Christmas in the 80s

1. The Big Movie

The Christmas Day movie was a BIG deal. In the 80s it took the best part of a year for a film to transfer from the big screen to video. Add to that the fact that videos could only be rented, so when Back To The Future was broadcast on Christmas Day, two years after it appeared in the cinema it was a huge event.


Beside the BIG movie of the day, we were also treated to “classics”.

Chitty Chitty Bang Bang was standard. There was always a 70s James Bond film (Can’t name any of them #SorryNotSorry). Christmas Day was always rounded off with either The Towering Inferno or The Poseidon Adventure which Your Mum would always watch. As soon Shelly Winters snuffed it on the upside down boat you knew Christmas was drawing to a close.

2. The Pillowcase

No-one in the 80s had spotted the gap on the market for mass produced seasonal stockings, so instead of hanging a pretty ornate red stocking above the fire we would chuck an empty pillow case on the sofa and wait for Santa to do his thing. 

Year after year we would wake to find them filled with the exact same items. A selection box, Brazil Nuts that could only be opened by your dad, an orange (WHY? WHY?  Why would Santa would put an orange in your pillow case when there were plenty of them in the fruit bowl ?) and a packet of these bad boys.

3. Decorations

No-one in the 80s had realised that Christmas could be classy. Tack and tat were the order of the season. Every house had these things stuck to the ceiling.


We were also big into paper chains. Home made paper chains. The height of elegance.

And everyone had a foil MERRY CHRISTMAS banner that bore the scars of past festivities, but was always hung up for “one more year.

4. More Telly

Christmas Day wasn’t just about the films. We had Christmas specials galore. 

Eastenders, Top of The Pops, Only Fools & Horses, and The late, great Victoria Wood would usher us merrily from early evening to Christmas night.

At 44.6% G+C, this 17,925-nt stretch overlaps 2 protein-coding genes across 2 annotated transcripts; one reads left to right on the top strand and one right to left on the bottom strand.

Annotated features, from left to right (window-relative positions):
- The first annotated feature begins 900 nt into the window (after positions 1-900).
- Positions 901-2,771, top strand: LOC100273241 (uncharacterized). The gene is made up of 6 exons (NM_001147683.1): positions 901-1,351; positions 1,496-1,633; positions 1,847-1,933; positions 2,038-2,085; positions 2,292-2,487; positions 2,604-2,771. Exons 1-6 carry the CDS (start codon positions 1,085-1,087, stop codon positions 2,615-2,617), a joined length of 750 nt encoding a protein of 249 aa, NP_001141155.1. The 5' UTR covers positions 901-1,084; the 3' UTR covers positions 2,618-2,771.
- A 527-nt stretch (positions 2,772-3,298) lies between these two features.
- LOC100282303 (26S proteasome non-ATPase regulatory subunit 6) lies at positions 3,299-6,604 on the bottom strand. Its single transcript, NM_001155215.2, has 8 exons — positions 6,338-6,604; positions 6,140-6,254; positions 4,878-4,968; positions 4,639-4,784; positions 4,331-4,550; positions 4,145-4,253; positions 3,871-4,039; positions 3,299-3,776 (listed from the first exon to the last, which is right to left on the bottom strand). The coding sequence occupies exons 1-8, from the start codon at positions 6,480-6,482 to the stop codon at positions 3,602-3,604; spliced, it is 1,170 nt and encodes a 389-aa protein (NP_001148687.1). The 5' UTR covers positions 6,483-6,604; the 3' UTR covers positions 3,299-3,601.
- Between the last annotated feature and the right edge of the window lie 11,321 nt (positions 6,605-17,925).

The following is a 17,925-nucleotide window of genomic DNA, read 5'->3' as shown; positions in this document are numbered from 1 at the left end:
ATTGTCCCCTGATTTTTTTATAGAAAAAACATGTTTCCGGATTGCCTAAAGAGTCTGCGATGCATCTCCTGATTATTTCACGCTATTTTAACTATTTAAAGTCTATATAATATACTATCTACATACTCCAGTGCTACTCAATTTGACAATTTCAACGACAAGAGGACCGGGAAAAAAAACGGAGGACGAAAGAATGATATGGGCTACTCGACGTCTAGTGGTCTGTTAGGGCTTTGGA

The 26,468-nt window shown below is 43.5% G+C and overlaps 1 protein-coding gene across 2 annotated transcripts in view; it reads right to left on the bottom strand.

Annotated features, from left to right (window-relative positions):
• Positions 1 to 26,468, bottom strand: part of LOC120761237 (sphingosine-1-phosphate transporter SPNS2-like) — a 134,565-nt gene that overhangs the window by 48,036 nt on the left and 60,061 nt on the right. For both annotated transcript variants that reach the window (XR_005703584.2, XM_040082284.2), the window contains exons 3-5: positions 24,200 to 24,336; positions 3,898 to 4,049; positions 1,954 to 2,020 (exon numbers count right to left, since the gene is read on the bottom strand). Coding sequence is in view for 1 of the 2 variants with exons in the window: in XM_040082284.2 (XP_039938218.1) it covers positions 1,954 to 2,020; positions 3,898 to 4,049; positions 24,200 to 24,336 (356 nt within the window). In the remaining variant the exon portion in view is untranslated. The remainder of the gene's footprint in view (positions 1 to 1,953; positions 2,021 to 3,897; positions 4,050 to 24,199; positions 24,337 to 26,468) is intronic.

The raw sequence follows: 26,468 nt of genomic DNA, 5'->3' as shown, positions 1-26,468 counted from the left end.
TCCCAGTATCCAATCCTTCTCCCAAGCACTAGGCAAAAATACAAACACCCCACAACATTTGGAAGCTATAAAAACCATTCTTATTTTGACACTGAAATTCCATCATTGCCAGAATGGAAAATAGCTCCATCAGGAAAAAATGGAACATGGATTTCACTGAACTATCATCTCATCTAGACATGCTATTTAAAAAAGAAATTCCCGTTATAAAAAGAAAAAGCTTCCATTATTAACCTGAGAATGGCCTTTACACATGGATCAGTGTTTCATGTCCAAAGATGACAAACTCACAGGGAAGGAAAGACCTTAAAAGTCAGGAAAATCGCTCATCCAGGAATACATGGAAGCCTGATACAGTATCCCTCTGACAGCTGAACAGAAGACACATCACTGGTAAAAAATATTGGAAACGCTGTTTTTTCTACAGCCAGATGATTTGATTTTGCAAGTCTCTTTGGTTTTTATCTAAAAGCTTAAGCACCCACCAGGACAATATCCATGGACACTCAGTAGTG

Bumper double issues of RADIO TIMES, TV TIMES and, if like me you were in Ireland, the RTÉ GUIDE. The TV planning happened days in advance and caused mayhem in households throughout the land as it was discovered that FLIGHT OF THE NAVIGATOR clashed with CORONATION STREET and no-one could remember how to make the Betamax record one channel while watching another. We knew it could be done, but the eternal question was HOW? 

5. The Toys

Is it me or were we a lot less spoilt in the 80s?  Every year there was that one gift that you hoped for. It had probably been out for months or even years but you knew your only hope of getting it was for Christmas. 

As a result the anticipation on Christmas Eve had reached fever pitch. You were hours away from either blissful joy or bitter, bitter disappointment. And when you discovered the latest Sindy house or the Star Wars thingy that all the boys had was “in your pile” your relief couldn’t be contained. 

Of course we all remember that one year when Santa let us down so badly it took the best part of the year to forgive him. Christmas 1984. I specifically asked for the Make It Big album by Wham!. Santa thought this would suffice. 

Seriously. Not even remotely close Santa.

6. The Tantrums 

The inevitable end to the perfect day. The combination of over-excitement, over-tiredness and overdosing on sugar would result in the mother of all temper tantrums that took place anytime after 6pm on Christmas Day.

The trigger could be a flashback to earlier that day when you discovered Santa had brought you the Mini Pops LP instead of Wham!

It could be because your best friend Sharon Giles rang to say Santa had brought her the Wham! LP.

It didn’t even have to involve a Wham LP ( although my most epic tantrum did) . Whatever the reason , at some point on Christmas Day you’d find yourself sobbing uncontrollably on your bed, angry at the injustice of it all and vowing not to venture downstairs until this joke of a holiday was over.

You were, of course back in the living room before the start of The Poseidon Adventure, having sufficiently made your point. 

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